Despite all this, it is still uncertain whether Sadat will sever ties entirely from the Soviet Union. This possibility seems unlikely if only because the U.S. may be reluctant to assume the tremendous responsibility of going it alone, at least now, in this corner of the globe because it could create strains in the ongoing efforts by Washington to maintain detente with Moscow. In addition, Moscow, too, appears reluctant to assume the role of sole patron of Egypt and other Arab states because of the drain and strain it creates within its own economy and diplomatic pursuits internationally.

In the summer of 1972 Washington glowed with satisfaction when Sadat “threw out the Russians.” But Moshe Dayan, during a visit to Washington some months later, had a different view. Asked by the Jewish Telegraphic Agency about the Soviet ouster, Dayan replied characteristically with his own question: “Have they really left?” The Yom Kippur War proves that they never really did. In fact, there is a good likelihood that the Soviet withdrawal from Egypt in 1972 was part of the grand strategy of surprise sprung on Oct. 6.


The depth of Soviet penetration into the Middle East was presented eight months ago by State Department officials who told Congress that the United States must supply weapons, including Phantom jets, to Saudi Arabia and Iran to help them offset threats from Soviet-supplied neighbors like Syria, Iraq, Yemen and Afghanistan. This week, Admiral Thomas H. Moorer, chairman of the Joint Chiefs of Staff, told the House Appropriations Committee, that the USSR provided the Arab nations with more than $2.6 billion in military equipment during the Yom Kippur War.

America’s strategy to set up Egypt as the pivot of U.S. influence in northeast Africa and the Near East has numerous ramifications and effects. The State Department must consider the effects of Egyptian hegemony in this area on Saudi Arabia and Iran, as well as Lebanon, Jordan and Iraq, not to mention Israel. Another consideration is the chance that Egyptian-American friendship, easily at its warmest since Secretary of State John Foster Dulles dismissed the Aswan Dam project years ago, can founder quickly, particularly if Saudi Arabia suddenly decides that it is better to be America’s friend after all.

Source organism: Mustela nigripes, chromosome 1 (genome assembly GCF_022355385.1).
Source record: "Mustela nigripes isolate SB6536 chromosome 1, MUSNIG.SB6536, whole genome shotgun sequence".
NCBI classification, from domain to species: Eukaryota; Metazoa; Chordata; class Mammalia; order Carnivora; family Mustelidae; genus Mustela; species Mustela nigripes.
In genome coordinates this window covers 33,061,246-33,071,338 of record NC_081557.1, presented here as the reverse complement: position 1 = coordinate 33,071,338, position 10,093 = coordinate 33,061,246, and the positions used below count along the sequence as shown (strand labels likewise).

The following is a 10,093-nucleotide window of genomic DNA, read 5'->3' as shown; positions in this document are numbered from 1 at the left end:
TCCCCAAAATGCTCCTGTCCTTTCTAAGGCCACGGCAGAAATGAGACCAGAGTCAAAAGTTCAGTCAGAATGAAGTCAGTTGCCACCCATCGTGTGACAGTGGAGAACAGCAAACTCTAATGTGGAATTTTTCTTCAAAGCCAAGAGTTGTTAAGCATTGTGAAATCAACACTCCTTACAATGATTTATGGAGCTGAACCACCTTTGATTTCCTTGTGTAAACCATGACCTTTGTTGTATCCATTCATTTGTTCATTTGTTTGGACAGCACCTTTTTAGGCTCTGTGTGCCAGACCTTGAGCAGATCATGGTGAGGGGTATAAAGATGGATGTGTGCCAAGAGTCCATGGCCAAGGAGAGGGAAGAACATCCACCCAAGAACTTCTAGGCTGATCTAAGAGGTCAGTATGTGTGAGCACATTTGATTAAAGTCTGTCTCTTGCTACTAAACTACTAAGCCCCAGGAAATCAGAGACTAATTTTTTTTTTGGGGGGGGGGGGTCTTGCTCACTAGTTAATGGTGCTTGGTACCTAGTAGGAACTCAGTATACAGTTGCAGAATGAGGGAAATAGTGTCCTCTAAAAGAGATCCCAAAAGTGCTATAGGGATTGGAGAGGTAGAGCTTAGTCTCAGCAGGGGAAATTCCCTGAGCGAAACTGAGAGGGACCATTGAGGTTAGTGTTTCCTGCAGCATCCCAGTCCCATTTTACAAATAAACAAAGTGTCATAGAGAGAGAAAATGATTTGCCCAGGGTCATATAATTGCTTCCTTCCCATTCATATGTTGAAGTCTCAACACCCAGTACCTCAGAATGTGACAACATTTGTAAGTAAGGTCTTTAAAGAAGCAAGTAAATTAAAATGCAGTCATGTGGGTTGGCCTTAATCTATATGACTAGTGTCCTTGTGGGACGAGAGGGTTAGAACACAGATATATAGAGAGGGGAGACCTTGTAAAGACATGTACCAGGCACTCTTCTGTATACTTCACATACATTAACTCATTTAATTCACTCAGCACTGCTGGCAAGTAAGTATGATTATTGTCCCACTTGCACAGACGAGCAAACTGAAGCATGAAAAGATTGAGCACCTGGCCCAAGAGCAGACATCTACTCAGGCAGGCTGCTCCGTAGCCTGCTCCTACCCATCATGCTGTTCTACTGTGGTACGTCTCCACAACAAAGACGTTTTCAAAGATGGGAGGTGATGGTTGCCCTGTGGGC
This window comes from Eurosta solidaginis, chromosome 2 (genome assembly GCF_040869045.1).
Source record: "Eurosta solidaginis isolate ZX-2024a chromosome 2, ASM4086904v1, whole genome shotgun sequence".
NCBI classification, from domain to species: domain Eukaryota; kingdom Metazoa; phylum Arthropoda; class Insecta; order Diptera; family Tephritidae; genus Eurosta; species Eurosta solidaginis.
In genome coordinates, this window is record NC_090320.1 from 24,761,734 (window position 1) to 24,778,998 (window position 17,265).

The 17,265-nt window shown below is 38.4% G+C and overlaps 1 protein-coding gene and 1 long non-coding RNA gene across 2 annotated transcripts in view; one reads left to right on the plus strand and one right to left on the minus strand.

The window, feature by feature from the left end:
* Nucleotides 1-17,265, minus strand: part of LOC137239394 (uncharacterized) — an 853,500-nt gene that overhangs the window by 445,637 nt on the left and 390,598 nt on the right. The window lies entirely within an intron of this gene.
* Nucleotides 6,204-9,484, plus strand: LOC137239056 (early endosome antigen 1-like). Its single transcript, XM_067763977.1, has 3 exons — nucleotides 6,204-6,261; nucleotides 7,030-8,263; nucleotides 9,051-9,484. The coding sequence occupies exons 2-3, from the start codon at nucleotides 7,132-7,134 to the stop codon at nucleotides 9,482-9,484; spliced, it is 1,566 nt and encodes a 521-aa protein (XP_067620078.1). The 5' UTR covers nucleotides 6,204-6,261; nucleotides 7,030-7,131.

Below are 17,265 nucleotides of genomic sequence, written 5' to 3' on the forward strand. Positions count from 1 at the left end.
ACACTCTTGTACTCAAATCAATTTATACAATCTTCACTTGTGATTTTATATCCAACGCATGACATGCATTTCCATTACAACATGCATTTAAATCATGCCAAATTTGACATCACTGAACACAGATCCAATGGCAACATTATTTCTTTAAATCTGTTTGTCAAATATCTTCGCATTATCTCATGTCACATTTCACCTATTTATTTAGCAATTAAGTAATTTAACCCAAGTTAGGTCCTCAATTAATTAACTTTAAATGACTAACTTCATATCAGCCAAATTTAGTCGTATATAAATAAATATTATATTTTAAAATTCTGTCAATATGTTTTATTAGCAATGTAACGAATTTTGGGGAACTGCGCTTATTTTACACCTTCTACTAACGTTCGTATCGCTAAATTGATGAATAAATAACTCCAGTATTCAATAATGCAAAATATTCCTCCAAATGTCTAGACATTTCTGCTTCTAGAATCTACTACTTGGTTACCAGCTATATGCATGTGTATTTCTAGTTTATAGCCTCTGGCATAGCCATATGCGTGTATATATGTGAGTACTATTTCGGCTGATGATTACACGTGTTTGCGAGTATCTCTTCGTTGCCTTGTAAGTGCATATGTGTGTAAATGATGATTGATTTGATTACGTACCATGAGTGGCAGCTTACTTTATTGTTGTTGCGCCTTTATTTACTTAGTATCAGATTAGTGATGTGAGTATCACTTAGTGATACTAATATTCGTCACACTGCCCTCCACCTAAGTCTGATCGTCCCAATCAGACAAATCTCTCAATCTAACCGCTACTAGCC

Despite Sadat’s current effort to carry out his agreement reached with Kissinger on disengagement and the assurances given by Sadat that Egypt’s objective is to regain territory from Israel and not to destroy it, there are some who are still skeptical about Sadat’s real intentions and about the possibility that Kissinger may be gullible enough to accept all this at face value.

Prof. Hans Morgenthau recalls: “When Neville Chamberlain went to Munich he had no intention of destroying Czechoslovakia. He thought in stead that he had assured peace in our time. On his deathbed, the former Prime Minister remarked that everything would have turned out all right if Hitler had not lied to him. Let us hope Henry Kissinger will not have occasion to assert that everything in the Middle East would have turned out all right if Sadat had not lied to him.” Many political scientists disagree with this pessimistic view, but the indispensable ingredient for peace in the area–trust–is still an elusive one in view of the Arab’s record of the past 26 years.